Just moments before heading out to the gym this evening, I received a frantic message from one of my clients, stating–
Lot of problems in Houston, Qatar says there is no reservation for [name removed] both ways. PLEASE HELP!
With the Lufthansa strike and a problem with El-Al one-way tickets (the subject of a future post), it has already been a stressful couple of days in my world of award travel consulting.
I called the client and was told that while United had said everything was great in Cleveland (checking the bags all the way through to their final destination), Qatar had been unable to locate one of the tickets upon check-in in Houston.
The client had been shuttling back and forth between the United Customer Service desk and Qatar lounge for the last two hours (I wish they had called me immediately!) in a game of badminton, with United saying the ticket was just fine, Qatar saying the opposite, and neither side willing to step up and show some leadership.
Qatar had even pressured my client to buy a new economy class ticket and he was about to hand over his credit card when he decided to reach out to me first.
I called the United electronic support desk immediately where a woman took a look at the ticket and said everything looked fine. Everything looked fine on the United side to me too, but the ticket would not longer pull up on Qatar’s website as it had done when I first issued the ticket in July. It was now less than one hour prior to takeoff, so I had a sinking feeling that something bad had happened to his reservation.
I conferenced in the client, who passed over the phone to a representative in the Qatar lounge. While not rude, she was clearly exasperated and not at all competent. She kept insisting there was no reservation, until the United agent read her the ticket number, which she manually inputted.
Suddenly, the reservation popped up: Qatar had found it. And it was booked in business class! Only there was a problem now–there were no seats left in business class. I could hear the lounge matron trying to bully my client into a coach seat and I let the matron know right away that was unacceptable. I asked to speak to the station manager, but was told she was not available. Of course…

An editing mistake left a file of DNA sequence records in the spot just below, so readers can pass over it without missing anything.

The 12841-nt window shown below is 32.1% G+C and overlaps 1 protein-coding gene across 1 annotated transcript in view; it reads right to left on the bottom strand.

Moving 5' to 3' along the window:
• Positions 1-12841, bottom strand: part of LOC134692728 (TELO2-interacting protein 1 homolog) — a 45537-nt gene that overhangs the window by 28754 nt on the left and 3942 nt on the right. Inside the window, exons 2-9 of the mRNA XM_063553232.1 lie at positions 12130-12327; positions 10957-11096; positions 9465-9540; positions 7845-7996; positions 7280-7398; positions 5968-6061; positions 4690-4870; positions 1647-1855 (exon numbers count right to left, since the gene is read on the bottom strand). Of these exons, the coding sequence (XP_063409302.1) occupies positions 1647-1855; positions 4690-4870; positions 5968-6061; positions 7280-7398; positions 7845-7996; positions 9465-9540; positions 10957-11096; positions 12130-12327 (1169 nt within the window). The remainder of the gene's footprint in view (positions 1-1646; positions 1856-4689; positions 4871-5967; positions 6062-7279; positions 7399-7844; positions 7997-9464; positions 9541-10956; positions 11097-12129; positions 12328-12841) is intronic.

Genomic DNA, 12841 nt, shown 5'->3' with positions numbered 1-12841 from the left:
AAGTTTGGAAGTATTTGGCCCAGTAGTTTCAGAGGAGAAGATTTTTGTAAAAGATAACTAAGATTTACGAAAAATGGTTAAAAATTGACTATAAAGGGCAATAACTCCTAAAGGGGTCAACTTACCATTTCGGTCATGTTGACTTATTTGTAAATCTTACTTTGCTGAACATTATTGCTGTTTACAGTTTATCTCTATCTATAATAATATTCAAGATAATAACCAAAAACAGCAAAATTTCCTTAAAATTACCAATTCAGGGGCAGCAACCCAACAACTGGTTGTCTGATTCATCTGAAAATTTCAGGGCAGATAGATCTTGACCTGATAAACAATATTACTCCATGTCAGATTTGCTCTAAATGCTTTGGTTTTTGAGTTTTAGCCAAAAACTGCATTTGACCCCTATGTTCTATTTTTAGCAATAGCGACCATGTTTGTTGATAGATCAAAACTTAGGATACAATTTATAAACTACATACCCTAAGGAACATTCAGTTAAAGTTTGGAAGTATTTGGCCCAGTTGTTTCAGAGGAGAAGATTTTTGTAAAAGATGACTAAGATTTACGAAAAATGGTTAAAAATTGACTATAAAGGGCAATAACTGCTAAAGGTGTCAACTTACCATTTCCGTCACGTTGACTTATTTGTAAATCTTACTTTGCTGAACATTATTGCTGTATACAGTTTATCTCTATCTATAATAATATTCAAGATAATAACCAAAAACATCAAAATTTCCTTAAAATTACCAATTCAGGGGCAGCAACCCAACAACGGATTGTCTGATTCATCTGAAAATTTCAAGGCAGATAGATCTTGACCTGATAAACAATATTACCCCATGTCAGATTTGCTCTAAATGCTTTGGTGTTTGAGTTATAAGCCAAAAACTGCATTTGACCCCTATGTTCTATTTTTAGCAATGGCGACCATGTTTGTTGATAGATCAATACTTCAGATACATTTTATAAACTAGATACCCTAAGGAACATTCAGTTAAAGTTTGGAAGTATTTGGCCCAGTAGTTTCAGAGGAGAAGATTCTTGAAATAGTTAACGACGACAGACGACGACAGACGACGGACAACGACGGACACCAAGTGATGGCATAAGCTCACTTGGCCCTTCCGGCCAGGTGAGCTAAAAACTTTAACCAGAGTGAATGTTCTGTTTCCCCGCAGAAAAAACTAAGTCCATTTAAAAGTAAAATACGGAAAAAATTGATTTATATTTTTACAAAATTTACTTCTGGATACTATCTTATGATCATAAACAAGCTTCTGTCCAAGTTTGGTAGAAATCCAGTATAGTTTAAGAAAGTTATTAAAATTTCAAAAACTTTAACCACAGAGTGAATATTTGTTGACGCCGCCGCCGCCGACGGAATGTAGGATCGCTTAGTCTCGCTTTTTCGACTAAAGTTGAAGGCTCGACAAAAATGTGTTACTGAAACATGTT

By now, my client was getting ancy (unable to postpone his trip a day) and agreed to the resolution proposed by Qatar–an economy class window with a blocked middle seat.
Here’s what I think happened–Qatar somehow missed the ticket and by the time they found it (how sad that United had to help them locate it), the client’s business class seat had been given away. I am angry tonight–extremely angry.
I do not want to make accusations, but could it be that Qatar pulled an Air China-like stunt and failed to find the reservation because it had actually overbooked the cabin and decided that a ticket issued on partner-United would be the easiest one to “lose”? Qatar found his wife’s reservation without issue, also issued on United at the same time as his, so I question that hypothesis, though I cannot rule it out.
If Qatar had cancelled the ticket, would not UA’s system have picked that up? Or could it be that United’s SHARES system is so bad that it doesn’t know when a partner cancels a flight? Even US Airways is not that bad. But I must question that hypothesis as well. Again, upon check-in in Cleveland the clients were told that everything was fine. Their reservations showed up fine on united.com and even Qatar’s website, at least the day after the tickets were issued.
I am bummed tonight because I failed–even if through no fault of my own. I have other clients booked on Qatar and now I am going to have to monitor their itineraries just to make sure they remain in good order. That should not be necessary.
Have any of you had trouble with your Qatar tickets? If you have an upcoming trip, consider yourself warned. And don’t forget the Qatar-United partnership ends next week (14 September). If you want to give Qatar a try, book now–and be careful.